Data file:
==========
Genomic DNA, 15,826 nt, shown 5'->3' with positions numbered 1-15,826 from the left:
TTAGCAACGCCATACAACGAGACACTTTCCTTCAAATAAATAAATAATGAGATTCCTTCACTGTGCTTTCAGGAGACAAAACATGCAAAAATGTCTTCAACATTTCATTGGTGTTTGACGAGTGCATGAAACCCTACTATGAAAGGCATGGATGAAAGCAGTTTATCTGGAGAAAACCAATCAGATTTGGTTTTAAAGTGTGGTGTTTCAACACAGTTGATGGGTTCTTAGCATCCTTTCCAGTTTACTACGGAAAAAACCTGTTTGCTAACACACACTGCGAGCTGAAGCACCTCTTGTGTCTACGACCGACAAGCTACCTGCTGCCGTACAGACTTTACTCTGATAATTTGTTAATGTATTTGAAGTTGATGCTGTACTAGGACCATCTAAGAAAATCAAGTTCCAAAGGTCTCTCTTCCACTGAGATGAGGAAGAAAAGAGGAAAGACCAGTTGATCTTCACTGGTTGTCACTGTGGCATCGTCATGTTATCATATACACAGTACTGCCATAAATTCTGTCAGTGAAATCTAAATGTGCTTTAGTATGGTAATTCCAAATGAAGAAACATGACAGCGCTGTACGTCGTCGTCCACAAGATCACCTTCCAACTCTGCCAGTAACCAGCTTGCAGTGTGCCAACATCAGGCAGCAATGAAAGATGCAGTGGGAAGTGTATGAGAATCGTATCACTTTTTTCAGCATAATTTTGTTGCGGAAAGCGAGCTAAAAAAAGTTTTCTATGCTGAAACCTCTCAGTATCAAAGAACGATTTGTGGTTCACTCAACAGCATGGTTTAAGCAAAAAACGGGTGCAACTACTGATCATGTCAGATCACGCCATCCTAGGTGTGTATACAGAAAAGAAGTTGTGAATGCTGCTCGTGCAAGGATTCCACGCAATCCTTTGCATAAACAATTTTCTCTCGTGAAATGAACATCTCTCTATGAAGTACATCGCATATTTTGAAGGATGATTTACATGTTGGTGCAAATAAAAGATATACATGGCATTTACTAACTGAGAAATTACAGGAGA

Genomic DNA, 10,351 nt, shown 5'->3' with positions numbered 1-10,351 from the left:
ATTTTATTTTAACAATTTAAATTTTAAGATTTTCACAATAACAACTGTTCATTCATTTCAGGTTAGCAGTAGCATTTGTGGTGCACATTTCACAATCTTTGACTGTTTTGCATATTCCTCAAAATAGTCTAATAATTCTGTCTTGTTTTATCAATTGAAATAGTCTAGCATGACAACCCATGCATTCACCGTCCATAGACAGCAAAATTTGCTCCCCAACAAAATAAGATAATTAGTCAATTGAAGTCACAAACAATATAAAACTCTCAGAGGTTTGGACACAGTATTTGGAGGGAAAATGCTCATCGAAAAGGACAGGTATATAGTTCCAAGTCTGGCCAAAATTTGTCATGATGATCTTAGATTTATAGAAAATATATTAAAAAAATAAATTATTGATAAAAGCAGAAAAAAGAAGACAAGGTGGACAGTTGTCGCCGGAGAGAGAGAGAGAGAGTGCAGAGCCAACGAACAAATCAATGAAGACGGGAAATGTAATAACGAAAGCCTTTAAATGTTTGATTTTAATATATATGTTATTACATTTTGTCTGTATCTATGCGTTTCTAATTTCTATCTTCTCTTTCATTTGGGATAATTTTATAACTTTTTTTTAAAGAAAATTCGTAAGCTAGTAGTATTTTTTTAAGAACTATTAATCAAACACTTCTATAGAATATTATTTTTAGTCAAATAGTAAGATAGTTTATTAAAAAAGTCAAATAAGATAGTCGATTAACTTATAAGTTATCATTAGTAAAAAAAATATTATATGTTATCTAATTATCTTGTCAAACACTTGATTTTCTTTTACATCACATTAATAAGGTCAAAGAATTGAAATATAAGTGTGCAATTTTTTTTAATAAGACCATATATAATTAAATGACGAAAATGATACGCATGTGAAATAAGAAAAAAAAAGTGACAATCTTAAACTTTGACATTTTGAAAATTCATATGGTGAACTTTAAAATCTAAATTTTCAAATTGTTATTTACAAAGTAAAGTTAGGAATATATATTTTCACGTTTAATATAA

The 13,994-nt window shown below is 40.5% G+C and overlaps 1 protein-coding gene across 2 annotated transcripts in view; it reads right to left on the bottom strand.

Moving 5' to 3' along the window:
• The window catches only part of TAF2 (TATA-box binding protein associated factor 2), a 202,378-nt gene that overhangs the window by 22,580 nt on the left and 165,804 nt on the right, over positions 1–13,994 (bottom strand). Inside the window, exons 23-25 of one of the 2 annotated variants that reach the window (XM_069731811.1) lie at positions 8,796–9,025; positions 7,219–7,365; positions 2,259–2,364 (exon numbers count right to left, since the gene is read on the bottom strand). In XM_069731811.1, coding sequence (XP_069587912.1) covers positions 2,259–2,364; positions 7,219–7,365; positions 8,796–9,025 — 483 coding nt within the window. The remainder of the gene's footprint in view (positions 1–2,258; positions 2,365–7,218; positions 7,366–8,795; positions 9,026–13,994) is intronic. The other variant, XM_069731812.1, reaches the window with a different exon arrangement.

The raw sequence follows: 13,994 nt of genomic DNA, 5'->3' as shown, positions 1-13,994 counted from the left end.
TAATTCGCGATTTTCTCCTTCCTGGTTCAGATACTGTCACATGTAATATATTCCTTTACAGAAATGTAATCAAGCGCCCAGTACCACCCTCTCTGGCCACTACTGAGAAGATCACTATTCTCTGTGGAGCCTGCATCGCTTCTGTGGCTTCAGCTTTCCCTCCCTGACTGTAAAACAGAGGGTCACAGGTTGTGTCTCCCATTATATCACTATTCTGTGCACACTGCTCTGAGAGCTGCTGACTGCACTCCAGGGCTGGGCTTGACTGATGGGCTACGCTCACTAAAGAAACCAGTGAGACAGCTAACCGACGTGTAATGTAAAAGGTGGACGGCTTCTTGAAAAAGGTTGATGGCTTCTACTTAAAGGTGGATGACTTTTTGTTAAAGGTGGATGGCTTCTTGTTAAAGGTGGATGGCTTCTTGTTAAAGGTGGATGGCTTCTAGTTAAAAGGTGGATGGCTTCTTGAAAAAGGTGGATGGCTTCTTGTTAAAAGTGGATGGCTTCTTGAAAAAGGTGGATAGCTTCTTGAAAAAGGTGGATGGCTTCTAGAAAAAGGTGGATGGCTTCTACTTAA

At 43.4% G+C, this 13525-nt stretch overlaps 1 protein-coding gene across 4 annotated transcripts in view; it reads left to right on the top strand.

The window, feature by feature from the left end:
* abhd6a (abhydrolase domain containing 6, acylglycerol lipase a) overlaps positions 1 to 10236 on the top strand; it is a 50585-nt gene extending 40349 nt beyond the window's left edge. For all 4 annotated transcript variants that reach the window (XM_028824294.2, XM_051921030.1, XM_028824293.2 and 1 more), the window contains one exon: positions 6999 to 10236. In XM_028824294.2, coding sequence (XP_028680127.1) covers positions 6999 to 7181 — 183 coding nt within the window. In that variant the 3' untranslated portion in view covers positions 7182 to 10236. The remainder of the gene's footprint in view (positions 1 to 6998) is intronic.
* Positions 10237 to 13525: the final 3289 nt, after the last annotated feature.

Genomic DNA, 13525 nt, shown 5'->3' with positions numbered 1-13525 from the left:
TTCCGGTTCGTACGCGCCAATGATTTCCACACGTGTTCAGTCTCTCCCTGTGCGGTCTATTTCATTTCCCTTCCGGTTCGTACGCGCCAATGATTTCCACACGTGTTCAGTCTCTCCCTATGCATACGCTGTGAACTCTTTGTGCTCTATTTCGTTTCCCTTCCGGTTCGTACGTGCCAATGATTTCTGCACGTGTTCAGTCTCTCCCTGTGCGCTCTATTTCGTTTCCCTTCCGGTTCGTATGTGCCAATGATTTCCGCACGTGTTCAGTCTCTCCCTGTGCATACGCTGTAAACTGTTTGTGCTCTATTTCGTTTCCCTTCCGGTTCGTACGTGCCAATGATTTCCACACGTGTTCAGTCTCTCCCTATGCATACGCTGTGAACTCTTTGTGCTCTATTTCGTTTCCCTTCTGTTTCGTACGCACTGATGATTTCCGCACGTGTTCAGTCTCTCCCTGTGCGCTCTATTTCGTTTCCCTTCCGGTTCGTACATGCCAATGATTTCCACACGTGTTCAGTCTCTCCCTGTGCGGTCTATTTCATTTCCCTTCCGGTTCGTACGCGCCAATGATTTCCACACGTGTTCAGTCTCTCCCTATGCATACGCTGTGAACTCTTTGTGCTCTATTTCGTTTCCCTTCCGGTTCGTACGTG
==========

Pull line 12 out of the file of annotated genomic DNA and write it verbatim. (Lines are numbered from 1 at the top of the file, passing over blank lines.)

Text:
* abhd6a (abhydrolase domain containing 6, acylglycerol lipase a) overlaps positions 1 to 10236 on the top strand; it is a 50585-nt gene extending 40349 nt beyond the window's left edge. For all 4 annotated transcript variants that reach the window (XM_028824294.2, XM_051921030.1, XM_028824293.2 and 1 more), the window contains one exon: positions 6999 to 10236. In XM_028824294.2, coding sequence (XP_028680127.1) covers positions 6999 to 7181 — 183 coding nt within the window. In that variant the 3' untranslated portion in view covers positions 7182 to 10236. The remainder of the gene's footprint in view (positions 1 to 6998) is intronic.